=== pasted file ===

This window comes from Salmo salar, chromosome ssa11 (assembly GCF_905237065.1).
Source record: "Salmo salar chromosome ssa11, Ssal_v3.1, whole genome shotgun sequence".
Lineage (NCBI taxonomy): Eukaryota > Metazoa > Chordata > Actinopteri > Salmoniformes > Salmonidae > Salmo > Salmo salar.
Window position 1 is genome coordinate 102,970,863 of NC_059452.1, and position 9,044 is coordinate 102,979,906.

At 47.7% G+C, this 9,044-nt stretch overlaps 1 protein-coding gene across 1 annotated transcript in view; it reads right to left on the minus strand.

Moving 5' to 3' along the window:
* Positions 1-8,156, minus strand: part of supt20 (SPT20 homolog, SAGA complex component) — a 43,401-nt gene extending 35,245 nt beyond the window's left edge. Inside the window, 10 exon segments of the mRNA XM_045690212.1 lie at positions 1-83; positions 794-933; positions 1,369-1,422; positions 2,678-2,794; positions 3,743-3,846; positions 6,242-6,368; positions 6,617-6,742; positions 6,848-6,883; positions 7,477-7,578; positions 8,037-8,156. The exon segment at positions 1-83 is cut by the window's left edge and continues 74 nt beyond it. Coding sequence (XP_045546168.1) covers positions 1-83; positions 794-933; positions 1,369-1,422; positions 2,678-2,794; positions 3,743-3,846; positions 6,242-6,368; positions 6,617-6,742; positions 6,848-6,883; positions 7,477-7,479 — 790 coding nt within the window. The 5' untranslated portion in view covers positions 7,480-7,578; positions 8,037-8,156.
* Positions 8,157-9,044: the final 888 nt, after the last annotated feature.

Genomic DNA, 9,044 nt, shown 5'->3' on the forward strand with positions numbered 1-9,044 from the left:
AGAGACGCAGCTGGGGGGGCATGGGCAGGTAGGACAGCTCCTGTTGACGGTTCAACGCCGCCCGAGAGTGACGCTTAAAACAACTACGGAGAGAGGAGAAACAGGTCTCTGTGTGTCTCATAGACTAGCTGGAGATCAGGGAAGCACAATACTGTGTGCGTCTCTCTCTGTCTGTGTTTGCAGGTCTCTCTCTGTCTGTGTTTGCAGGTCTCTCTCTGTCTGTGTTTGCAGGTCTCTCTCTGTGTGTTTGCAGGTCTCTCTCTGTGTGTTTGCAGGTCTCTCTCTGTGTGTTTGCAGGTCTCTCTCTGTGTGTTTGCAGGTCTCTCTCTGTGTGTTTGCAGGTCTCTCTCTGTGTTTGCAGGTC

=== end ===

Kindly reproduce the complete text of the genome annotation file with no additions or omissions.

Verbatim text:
This window comes from Salmo salar, chromosome ssa11 (assembly GCF_905237065.1).
Source record: "Salmo salar chromosome ssa11, Ssal_v3.1, whole genome shotgun sequence".
Lineage (NCBI taxonomy): Eukaryota > Metazoa > Chordata > Actinopteri > Salmoniformes > Salmonidae > Salmo > Salmo salar.
Window position 1 is genome coordinate 102,970,863 of NC_059452.1, and position 9,044 is coordinate 102,979,906.

At 47.7% G+C, this 9,044-nt stretch overlaps 1 protein-coding gene across 1 annotated transcript in view; it reads right to left on the minus strand.

Moving 5' to 3' along the window:
* Positions 1-8,156, minus strand: part of supt20 (SPT20 homolog, SAGA complex component) — a 43,401-nt gene extending 35,245 nt beyond the window's left edge. Inside the window, 10 exon segments of the mRNA XM_045690212.1 lie at positions 1-83; positions 794-933; positions 1,369-1,422; positions 2,678-2,794; positions 3,743-3,846; positions 6,242-6,368; positions 6,617-6,742; positions 6,848-6,883; positions 7,477-7,578; positions 8,037-8,156. The exon segment at positions 1-83 is cut by the window's left edge and continues 74 nt beyond it. Coding sequence (XP_045546168.1) covers positions 1-83; positions 794-933; positions 1,369-1,422; positions 2,678-2,794; positions 3,743-3,846; positions 6,242-6,368; positions 6,617-6,742; positions 6,848-6,883; positions 7,477-7,479 — 790 coding nt within the window. The 5' untranslated portion in view covers positions 7,480-7,578; positions 8,037-8,156.
* Positions 8,157-9,044: the final 888 nt, after the last annotated feature.

Genomic DNA, 9,044 nt, shown 5'->3' on the forward strand with positions numbered 1-9,044 from the left:
AGAGACGCAGCTGGGGGGGCATGGGCAGGTAGGACAGCTCCTGTTGACGGTTCAACGCCGCCCGAGAGTGACGCTTAAAACAACTACGGAGAGAGGAGAAACAGGTCTCTGTGTGTCTCATAGACTAGCTGGAGATCAGGGAAGCACAATACTGTGTGCGTCTCTCTCTGTCTGTGTTTGCAGGTCTCTCTCTGTCTGTGTTTGCAGGTCTCTCTCTGTCTGTGTTTGCAGGTCTCTCTCTGTGTGTTTGCAGGTCTCTCTCTGTGTGTTTGCAGGTCTCTCTCTGTGTGTTTGCAGGTCTCTCTCTGTGTGTTTGCAGGTCTCTCTCTGTGTGTTTGCAGGTCTCTCTCTGTGTTTGCAGGTC